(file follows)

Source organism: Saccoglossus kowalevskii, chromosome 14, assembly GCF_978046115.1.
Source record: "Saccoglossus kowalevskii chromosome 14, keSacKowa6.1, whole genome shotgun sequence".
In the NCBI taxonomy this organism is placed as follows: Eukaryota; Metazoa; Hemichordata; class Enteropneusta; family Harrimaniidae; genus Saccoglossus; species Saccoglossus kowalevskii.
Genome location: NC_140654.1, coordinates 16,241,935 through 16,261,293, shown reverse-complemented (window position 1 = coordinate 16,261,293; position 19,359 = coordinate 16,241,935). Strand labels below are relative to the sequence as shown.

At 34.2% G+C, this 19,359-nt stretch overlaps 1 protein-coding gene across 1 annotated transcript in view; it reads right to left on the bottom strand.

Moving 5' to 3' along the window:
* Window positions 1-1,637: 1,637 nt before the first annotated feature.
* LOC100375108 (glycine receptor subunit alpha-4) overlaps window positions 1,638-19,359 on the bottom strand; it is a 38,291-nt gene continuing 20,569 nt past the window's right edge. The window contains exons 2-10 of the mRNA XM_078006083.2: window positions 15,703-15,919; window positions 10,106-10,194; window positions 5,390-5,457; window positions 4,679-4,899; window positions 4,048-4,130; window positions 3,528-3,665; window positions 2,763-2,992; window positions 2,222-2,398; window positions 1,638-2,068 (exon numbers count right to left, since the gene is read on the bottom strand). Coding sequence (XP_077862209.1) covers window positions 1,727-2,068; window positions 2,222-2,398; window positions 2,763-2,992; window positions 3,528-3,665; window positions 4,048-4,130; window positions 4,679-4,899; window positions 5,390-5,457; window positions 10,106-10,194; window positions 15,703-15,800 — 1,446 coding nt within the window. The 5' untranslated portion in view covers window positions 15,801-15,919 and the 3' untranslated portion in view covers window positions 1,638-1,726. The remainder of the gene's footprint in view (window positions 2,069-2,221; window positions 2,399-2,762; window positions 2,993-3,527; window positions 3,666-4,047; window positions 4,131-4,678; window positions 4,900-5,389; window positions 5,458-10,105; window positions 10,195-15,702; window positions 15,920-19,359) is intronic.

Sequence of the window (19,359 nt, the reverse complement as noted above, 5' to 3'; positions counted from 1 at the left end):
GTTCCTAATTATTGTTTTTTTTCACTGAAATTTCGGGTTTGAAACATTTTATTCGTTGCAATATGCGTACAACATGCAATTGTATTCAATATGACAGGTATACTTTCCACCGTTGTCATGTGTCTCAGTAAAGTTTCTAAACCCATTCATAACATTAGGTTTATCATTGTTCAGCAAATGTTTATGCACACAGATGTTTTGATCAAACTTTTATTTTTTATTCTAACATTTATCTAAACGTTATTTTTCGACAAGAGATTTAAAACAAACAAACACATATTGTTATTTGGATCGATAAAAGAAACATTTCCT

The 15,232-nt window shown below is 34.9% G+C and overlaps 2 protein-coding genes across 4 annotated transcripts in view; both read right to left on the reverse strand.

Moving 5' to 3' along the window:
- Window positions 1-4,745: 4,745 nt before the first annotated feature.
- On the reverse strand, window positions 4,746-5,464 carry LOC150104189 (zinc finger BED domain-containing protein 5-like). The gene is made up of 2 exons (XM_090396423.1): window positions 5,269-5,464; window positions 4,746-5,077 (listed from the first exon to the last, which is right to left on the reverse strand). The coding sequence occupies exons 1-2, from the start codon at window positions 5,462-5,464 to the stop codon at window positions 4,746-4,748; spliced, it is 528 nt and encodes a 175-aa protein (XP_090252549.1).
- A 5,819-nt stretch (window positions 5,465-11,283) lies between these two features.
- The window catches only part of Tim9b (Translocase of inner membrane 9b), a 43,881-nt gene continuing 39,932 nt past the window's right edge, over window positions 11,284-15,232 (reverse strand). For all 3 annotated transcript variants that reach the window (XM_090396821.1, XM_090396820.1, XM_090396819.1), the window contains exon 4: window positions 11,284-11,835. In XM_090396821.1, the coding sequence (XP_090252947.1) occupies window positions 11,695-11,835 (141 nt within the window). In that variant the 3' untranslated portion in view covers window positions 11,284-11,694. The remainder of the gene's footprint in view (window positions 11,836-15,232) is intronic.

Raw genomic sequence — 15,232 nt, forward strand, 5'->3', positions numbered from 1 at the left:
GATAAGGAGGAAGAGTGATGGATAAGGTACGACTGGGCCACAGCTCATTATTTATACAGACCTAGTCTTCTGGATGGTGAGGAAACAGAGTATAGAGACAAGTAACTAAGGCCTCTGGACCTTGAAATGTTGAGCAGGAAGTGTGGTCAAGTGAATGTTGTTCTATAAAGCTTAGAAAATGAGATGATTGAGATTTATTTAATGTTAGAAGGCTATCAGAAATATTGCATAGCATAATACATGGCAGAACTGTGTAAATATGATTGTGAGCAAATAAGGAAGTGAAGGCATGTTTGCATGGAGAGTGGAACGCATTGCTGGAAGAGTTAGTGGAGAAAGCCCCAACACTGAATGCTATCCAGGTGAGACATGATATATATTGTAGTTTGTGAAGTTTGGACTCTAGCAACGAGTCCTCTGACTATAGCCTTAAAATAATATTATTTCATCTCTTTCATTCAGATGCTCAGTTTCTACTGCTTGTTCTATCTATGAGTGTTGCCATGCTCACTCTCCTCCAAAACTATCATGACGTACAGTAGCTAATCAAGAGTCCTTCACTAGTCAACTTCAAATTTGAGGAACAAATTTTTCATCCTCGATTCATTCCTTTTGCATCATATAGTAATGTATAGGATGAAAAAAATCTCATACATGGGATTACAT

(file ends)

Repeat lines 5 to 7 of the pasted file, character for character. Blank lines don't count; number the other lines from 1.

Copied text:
At 34.2% G+C, this 19,359-nt stretch overlaps 1 protein-coding gene across 1 annotated transcript in view; it reads right to left on the bottom strand.

Moving 5' to 3' along the window:
* Window positions 1-1,637: 1,637 nt before the first annotated feature.